Components of the Montessori Classroom

Parents often wonder ‘What is Montessori?’  ‘How is a Montessori school different from a traditional school?’.  There are many aspects of the Montessori approach and philosophy that make it unique.  Over the next several months, we will try to answer questions we hear most often from parents with examples from our teachers and classrooms at Discovery.  Through this, we hope you’ll gain a more in depth understanding of this great approach to education and understand why we all love it so much!  Let’s start with the classroom itself through this article written by Judi Bertelli.


Maria Montessori referred to the classroom as a “prepared environment”.  Teachers spend many hours setting up their classroom and continue throughout the school year to evaluate the classroom environment.  The Montessori approach includes classrooms that allow for independence, movement, children learning at their own pace, intellectual and social development, self-correction, peer teaching, exploration, self-discipline and freedom.  When creating the prepared environment the following six components are considered.


In keeping with the Montessori approach, the classroom is child-centered vs. teacher-centered. Within the confines of the daily routine children have many opportunities to make choices:  when to have snack, what lessons to work with, whether to work alone or with a friend, whether to work on the floor or at a table.  Children learn by repetition so they are encouraged to repeat a lesson and they can choose how long they want to work on a lesson before moving on to another.


Young children need routine and order in their lives. To develop mental and intellectual order, their physical environment must be calm, organized and free of chaos.  A new lesson includes showing the child how to put the lesson away so that it is ready for the next person and where it belongs on the shelf. Materials are arranged on the shelves in order of difficulty moving from left-to-right.  Classroom changes are kept to a minimum and are carefully planned so as not to disrupt the children’s sense of order and need for routine.



Maria Montessori believed that children should experience nature and not be confined to an indoor classroom, therefore live plants and animals should be included in the classroom.  Shells, rocks, leaves, nests, etc. can be on display and available for examination. Many of the materials are made out of wood. The furniture is child-sized and children use small spoons, scoops, pitchers, whisks, mops, brooms, etc. so they can do their work with ease and minimal frustration. The outdoor environment can be an extension of the classroom, therefore allowing exploration and discovery as well as gross motor development.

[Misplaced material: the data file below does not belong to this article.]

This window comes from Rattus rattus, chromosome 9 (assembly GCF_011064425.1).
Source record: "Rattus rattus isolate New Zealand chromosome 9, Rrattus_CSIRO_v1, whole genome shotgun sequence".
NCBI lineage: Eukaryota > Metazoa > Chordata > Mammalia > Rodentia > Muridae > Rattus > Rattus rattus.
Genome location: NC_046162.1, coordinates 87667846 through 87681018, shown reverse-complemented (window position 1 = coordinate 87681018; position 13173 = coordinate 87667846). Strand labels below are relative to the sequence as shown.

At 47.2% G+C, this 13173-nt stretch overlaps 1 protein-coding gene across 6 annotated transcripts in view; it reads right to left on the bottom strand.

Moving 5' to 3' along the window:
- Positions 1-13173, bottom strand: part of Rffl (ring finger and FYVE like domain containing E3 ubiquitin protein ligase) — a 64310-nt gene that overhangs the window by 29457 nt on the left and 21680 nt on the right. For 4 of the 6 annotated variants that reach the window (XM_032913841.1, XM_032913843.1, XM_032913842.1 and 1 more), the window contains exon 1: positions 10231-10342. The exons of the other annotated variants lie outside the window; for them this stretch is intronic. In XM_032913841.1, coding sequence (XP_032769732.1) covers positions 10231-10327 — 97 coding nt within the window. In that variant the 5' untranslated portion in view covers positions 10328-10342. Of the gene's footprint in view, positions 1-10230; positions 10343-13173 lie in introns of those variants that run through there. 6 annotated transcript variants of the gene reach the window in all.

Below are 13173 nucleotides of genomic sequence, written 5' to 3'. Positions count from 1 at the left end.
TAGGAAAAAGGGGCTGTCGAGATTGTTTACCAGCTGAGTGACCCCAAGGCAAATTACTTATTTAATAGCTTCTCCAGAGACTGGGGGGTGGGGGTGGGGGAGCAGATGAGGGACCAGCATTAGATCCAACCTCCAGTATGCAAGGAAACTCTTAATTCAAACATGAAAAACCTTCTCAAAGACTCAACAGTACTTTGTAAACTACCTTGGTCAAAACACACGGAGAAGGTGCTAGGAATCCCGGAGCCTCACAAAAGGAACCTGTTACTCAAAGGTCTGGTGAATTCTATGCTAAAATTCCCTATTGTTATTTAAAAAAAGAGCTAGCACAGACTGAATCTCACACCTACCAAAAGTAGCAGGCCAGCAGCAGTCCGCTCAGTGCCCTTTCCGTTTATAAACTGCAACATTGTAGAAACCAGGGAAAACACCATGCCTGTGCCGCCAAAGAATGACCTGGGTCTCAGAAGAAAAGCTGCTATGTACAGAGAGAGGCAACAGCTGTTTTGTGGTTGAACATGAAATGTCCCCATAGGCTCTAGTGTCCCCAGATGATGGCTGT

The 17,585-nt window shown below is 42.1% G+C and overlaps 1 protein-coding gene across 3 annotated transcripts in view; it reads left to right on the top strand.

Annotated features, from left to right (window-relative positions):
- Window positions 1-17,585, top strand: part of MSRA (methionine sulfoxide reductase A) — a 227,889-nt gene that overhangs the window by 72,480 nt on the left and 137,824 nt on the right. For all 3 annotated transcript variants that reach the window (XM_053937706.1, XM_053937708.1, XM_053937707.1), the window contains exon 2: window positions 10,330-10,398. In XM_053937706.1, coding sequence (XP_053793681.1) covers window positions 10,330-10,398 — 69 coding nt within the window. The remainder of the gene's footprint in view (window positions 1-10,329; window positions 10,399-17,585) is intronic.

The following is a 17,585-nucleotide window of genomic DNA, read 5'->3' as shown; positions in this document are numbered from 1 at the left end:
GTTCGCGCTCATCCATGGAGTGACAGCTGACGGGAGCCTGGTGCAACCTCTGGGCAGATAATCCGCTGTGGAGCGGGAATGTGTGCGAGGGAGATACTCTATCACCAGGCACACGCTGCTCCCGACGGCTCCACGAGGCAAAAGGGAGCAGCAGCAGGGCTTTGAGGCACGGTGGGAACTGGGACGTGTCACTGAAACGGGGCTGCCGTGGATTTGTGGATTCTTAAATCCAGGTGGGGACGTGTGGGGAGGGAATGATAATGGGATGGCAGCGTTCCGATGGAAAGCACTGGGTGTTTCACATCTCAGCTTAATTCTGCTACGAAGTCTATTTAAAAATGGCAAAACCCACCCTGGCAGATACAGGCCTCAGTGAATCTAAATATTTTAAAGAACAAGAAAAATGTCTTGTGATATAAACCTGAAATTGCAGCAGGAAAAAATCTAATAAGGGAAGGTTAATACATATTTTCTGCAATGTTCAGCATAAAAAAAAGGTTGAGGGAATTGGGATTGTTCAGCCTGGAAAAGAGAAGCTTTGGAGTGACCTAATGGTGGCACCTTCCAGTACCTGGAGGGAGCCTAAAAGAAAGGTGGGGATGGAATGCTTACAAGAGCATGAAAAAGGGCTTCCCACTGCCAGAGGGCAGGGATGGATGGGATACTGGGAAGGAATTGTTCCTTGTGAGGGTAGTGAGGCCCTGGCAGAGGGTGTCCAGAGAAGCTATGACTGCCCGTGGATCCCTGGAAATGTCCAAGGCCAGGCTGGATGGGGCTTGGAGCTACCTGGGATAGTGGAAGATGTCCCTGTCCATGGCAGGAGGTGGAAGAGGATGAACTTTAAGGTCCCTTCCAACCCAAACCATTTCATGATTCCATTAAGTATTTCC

Children spend many hours in their classroom, thus it should be a place of beauty and harmony. The didactic materials are attractive, well designed and complete with no broken or missing pieces. The vast variety of lessons are arranged on orderly shelves with each lesson belonging in a specific place. Beautiful art can be displayed on uncluttered walls so as not to be over-stimulating.


Using controlled body movements and “inside voices”, children are free to move within the classroom and interact with their classmates.  Social skills are not innate; they are learned through adult modeling and being part of a community.  Good manners, compassion and empathy are modeled and encouraged.  The Montessori approach encourages peer teaching which develops naturally due to mixed-age grouping and children learning at their own pace.

Freedom of choice should not be misconstrued as complete freedom – it is freedom within limits.  Classroom ground rules are established to allow for a safe classroom.  Children learn proper social decorum and learn to respect the adults, their classmates and the materials. While most of the work time is spent in individual work, there are times when the class joins together as a group for stories, transitions, music and other activities.  This gives children an opportunity to learn how to behave and attend in a group setting.


Freedom, structure and order, exposure to nature and beauty in a safe harmonious environment allows for intellectual development.   Children are given new lessons and challenges based on their readiness.  Age is a guideline but not used to restrict opportunities nor to have age based expectations. The varied curriculum includes lessons in each of the following areas; practical life (sometimes referred to as everyday living), sensorial, language, math, science, geography and culture, art and music. Lessons are presented from simple to complex, from concrete to abstract so children understand concepts and are not just memorizing information.

Fine motor skills are developed primarily in the practical life area – the outdoor playground allows for gross motor skill development.

“The first aim of the prepared environment is, as far as it is possible, to render the growing child independent of the adult”.                                           Maria Montessori – The Secret of Childhood 1996

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